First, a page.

Cold-Brew Coffee, Raw Oysters and Other Provisions to Weather Hurricane Irene

Our coffee-making set up, when we had no kitchen. If you’ve got no electricity, you can still cold-brew, so long as your beans are already ground.

SAG HARBOR–Earlier today, in a dash of Hurricane-driven provisioning that has struck the region from Manhattan to Montauk, my wife, who is always thinking ahead in a way that makes me love her, went to town for batteries, candles, bread and other essentials, including two pounds of already-ground coffee from our local roaster, Java Nation. We usually buy whole beans, but if electricity goes out, we won’t be able to use our grinder, of course.

Tonight, as a dry run, we’ll add the grounds to our Bodum French press, stir in some tap water and let it sit until morning–the first of what may be many pots of cold-brew coffee if we lose electricity (or more) when Hurricane Irene passes over this finger of land that extends out into the Atlantic Ocean. (Watch the storm move at this New York Times tracker.)

Town is kind of an aggressive mess right now. The grocer is running low on milk and bread, the hardware stores have no batteries (they’ve still got some at the 5 & 10), the lines of cars snaking out of our local gas station are more 1973-oil-crisis than 2011-harbor-town, and people seem legitimately scared. For our part, we will fill our bathtub with water, and ready a few boxes of food, water and other emergency gear and load them into the car if we decide we need to head to higher ground. (Our low-lying part of Sag Harbor floods during periods of excessive rain, although apparently it didn’t flood during the monster storm of 1938 known as the Long Island Express, whose lesson-for-today the East Hampton Star just reported.)

Despite all this nervousness, the preparations–and prospects of cold-brew coffee–remind me of a blissful (simpler) time a few months ago when we were also living without running water or electricity in our kitchen. With our downstairs under construction, we turned a part of the hallway at the top of our stairs into our pantry and dining room, stocking a bookshelf with such shelf-stable essentials as peanut butter, honey, coffee, tea, bananas and crackers. (I was surprised to not see coffee in this list of hurricane-ready foods that just went up on

Living without a kitchen can, at moments, be fun. We ate mostly on Verterra compostable plates (no dishes!) and used paper napkins, rinsed out our coffee cups in the bathtub, ate meals on a picnic blanket outside our bedroom, and made our morning coffee and honey water using a hotpot, French press and stainless steel teapot I once borrowed from a Chinese restaurant. The meals were simple–homemade sandwiches, egg-broccoli-pasta salads cobbled in a friend’s kitchen, fruit and yogurt–and the highly constrained dining space actually made for easy coraling of peripatetic eaters like Clio. (I’m convinced her eating habits greatly improved during this period of simple meals, with us all sitting crosslegged on the floor.)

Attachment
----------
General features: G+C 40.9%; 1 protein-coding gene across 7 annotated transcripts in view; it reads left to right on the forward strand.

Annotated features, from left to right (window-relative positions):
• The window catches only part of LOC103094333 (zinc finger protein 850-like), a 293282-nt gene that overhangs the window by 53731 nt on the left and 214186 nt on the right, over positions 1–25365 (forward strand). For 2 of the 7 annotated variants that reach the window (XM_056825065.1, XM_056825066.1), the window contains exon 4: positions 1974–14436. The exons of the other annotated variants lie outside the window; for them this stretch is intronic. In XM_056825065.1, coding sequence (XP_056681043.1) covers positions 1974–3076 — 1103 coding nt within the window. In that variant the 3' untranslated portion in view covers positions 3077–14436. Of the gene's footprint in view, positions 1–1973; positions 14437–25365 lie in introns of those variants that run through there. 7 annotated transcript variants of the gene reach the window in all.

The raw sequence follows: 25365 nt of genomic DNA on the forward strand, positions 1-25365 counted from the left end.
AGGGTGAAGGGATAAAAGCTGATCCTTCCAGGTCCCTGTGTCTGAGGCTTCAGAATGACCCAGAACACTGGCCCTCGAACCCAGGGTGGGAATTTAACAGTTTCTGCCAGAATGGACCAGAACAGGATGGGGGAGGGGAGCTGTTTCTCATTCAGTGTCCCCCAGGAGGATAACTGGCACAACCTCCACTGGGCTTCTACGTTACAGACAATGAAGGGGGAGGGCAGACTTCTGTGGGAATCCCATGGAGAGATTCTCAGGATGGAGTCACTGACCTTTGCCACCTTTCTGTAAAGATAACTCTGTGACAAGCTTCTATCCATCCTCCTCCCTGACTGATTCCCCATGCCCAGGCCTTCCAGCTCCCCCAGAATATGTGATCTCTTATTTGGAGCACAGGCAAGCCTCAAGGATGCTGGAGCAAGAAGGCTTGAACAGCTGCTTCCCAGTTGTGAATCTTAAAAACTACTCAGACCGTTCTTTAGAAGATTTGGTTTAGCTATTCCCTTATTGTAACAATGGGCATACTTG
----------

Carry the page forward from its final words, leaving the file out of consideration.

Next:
Eating without a kitchen or electricity. At left, Cyrus enjoys one of our hallways breakfasts of bread and cheese. We made our meals mostly from what we could keep on a bookshelf, at right.

But, if this hurricane delivers a direct hit to the East End, then having to make coffee without electricity will be the least of our troubles. We are making other preparations. This morning, we took our oyster cages out of the water–lest the storm tears them from where they are docked–and stowed them in the shade of a massive privet hedge well-back of the storm surge. (Oysters can keep a few days out of water, as long as they aren’t in direct sun.) We harvested most of what was ripe in the garden, including edamame, tomatoes, cukes and berries.

And even though they could keep in the ground, we dug the last of our potatoes, in case our garden is under water in a couple of days.

Brian Halweil

Brian is the editor at large of Edible East End, Edible Long Island, Edible Manhattan and Edible Brooklyn. He writes from his home in Sag Harbor, New York, where he and his family tend a home garden and oysters. He is also obsessed with ducks, donuts and dumplings.

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